You can read it here: EurekaStreet

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SUCH a big few weeks!


I have a huge respect for both IndigenousX and EurekaStreet, their aims, and the writers that contribute to the platform, so to have the opportunity to contribute is a real thrill and honour.

As someone who rarely feels like I have my sh*t together, it is really lovely, and special to have these opportunities, and I feel really fortunate to be in this space, The response and support I have received from other Indigenous academics, and activists, and the lovely people I have connected with via Twitter and from various higher education events has been really heart warming. That might sound a bit lame, but academia can be a very competitive space, and also just a really intense space because of the nature of what we do, but I feel really uplifted and surrounded especially by fellow Indigenous academics and it just makes me feel really grounded and happy. This comment on Twitter is one of my favourites of those I saw around the announcement of the fellowship, it is by Professor Dennis Roy McDermott, who is a psychologist, poet, and person I have a great respect for. Being called a rounded human, by a psychologist, and Indigenous academic, I dunno, it just really hit me. Maybe the best compliment I have ever received.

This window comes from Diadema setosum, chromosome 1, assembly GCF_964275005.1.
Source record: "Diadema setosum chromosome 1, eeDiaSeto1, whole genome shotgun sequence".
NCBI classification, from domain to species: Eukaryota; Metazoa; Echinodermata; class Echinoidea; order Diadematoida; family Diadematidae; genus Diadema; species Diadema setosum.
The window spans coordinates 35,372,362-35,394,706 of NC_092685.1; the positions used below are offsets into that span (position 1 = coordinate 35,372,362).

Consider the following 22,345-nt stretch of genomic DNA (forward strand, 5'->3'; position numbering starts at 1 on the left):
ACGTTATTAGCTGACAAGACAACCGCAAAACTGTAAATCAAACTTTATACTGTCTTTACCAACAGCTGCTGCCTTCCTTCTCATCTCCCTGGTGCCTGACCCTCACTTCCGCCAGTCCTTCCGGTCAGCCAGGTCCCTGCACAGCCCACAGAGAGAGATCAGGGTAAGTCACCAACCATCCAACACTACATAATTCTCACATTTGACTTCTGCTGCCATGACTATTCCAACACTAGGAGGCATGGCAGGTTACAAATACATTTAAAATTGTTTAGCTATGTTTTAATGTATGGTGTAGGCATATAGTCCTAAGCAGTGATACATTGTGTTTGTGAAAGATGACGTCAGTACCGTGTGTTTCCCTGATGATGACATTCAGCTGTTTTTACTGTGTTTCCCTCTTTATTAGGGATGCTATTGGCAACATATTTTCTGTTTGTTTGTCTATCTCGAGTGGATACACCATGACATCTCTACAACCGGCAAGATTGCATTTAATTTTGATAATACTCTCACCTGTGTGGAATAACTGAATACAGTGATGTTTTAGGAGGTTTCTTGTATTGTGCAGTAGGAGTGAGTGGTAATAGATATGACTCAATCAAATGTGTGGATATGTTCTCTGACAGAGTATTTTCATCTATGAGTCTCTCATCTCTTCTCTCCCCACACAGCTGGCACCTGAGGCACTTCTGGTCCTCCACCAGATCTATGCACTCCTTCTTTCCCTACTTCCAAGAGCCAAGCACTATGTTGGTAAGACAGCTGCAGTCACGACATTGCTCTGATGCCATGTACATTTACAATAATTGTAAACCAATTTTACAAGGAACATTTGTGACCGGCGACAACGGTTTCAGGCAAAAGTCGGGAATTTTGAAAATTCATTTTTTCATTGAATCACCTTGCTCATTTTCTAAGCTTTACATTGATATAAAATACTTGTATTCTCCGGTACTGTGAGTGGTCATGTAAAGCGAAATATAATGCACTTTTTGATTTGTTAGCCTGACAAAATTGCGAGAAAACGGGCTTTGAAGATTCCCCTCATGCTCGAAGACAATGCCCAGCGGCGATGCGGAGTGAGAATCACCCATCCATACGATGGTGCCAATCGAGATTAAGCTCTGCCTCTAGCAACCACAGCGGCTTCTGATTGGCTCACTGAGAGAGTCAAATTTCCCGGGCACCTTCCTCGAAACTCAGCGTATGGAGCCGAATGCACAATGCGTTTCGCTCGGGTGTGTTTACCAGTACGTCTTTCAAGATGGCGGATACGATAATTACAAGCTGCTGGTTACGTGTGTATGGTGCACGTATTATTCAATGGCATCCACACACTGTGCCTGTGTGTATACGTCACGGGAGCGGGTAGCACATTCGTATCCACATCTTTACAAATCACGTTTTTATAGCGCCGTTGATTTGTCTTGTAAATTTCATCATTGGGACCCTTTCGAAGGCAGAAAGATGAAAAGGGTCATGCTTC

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Now, I get that it might seem like hella-big-ego to screenshot a kind comment about me, but this PhD journey, and becoming increasingly positioned in a way which puts me ‘out there’ can be anxiety inducing, and a general roller coaster of experience. I keep tabs on the positive comments, and remind myself of the strong encouragers who believe in me, because while I am on a high right now, I know I will be stressing before I publish my next article. Or as I approach confirmation. Or when I send the paper I am working on to the journal I am targeting. Gotta remember the positives, and the community I have around me. I am not doing this alone.

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Hugh Kearns has a way of capturing the journey in easy to understand ways.

Hugh Kearns has a way of capturing & communicating the PhD journey in easy to understand ways.

My parents are not really ‘online’ and my articles are being published online, but my older sister read the article to them, and then they all rang me to tell me how they loved it and were really excited by how I had written in a way that they felt ‘anyone’ (meaning not ‘just’ academics) could understand it. That means a lot to me. I will be fifty and still chuffed to know my parents and family are proud of me.

This journey continues to be a wild ride, but the more familiar I become with higher education, research, activism, and the PhD experience, the more I am able to enjoy it and feel BRAVE…well, braver.

Try new things, it will be scary, but try them anyway!


Amy x